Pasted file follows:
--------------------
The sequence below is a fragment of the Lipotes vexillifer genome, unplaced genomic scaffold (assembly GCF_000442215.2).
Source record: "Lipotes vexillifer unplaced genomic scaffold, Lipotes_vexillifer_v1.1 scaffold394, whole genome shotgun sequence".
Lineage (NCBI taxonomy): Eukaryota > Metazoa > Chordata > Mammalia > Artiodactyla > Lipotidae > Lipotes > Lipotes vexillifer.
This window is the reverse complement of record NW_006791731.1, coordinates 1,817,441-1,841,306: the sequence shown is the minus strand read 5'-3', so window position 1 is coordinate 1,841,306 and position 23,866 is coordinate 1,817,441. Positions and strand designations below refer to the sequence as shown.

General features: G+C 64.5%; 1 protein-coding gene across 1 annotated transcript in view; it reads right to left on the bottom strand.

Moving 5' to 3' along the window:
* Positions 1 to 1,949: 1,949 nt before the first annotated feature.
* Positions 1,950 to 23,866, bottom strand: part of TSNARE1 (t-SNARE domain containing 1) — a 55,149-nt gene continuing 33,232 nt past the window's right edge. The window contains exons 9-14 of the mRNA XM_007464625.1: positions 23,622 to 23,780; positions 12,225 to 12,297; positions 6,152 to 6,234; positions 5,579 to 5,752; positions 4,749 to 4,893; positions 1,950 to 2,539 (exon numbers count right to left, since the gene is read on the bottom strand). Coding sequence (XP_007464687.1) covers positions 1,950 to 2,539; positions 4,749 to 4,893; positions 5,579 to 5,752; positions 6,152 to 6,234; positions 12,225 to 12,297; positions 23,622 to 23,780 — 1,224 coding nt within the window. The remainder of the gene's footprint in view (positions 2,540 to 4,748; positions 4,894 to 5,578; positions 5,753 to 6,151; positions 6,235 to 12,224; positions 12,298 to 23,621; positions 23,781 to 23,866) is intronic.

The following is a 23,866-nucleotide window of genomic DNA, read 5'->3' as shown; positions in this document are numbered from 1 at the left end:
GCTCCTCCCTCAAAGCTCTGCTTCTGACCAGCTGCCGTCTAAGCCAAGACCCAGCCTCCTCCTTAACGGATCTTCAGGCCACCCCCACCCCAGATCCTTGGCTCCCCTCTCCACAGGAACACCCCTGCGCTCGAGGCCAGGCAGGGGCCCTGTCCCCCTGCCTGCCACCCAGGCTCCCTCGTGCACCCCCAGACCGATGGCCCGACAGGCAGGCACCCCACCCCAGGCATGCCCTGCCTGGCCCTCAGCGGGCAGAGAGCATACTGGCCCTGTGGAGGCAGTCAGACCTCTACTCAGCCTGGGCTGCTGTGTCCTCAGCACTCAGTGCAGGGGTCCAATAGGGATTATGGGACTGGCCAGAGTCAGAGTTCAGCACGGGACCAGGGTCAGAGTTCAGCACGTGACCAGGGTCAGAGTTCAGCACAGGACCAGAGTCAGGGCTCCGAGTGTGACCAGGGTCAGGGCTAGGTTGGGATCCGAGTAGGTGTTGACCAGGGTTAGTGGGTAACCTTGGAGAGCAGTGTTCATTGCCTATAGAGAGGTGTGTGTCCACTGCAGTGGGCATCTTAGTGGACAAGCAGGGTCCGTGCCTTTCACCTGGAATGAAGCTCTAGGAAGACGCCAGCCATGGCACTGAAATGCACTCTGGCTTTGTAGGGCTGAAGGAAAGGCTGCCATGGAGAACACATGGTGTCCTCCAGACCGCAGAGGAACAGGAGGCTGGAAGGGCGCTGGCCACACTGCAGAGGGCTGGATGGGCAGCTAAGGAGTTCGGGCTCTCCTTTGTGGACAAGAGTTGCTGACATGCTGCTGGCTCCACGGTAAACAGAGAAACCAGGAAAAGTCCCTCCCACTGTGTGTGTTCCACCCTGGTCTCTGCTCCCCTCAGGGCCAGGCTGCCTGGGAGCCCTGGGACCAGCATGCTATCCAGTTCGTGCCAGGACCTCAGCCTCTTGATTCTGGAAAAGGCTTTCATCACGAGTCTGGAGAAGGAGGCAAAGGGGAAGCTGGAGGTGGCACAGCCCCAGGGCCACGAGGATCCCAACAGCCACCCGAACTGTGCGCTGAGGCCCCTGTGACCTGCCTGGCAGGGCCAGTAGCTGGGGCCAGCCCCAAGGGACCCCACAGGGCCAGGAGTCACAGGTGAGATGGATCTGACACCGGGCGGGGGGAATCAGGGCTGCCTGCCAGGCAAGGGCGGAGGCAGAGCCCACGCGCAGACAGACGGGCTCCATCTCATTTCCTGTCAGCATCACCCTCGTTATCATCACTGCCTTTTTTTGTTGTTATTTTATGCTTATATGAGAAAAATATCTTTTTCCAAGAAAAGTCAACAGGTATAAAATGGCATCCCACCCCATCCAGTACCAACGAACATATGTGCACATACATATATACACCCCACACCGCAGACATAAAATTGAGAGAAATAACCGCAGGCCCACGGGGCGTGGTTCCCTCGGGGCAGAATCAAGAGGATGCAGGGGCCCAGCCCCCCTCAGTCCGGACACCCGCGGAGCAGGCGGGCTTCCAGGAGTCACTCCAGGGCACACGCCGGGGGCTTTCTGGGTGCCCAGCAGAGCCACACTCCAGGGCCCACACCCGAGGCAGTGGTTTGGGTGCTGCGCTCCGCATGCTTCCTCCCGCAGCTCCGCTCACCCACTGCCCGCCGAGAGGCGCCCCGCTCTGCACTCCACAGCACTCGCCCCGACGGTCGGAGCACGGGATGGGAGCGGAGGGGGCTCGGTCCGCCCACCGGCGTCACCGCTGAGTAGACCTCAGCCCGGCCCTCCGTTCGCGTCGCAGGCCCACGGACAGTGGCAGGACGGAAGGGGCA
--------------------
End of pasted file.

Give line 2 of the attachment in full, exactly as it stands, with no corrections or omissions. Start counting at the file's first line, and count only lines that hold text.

Source record: "Lipotes vexillifer unplaced genomic scaffold, Lipotes_vexillifer_v1.1 scaffold394, whole genome shotgun sequence".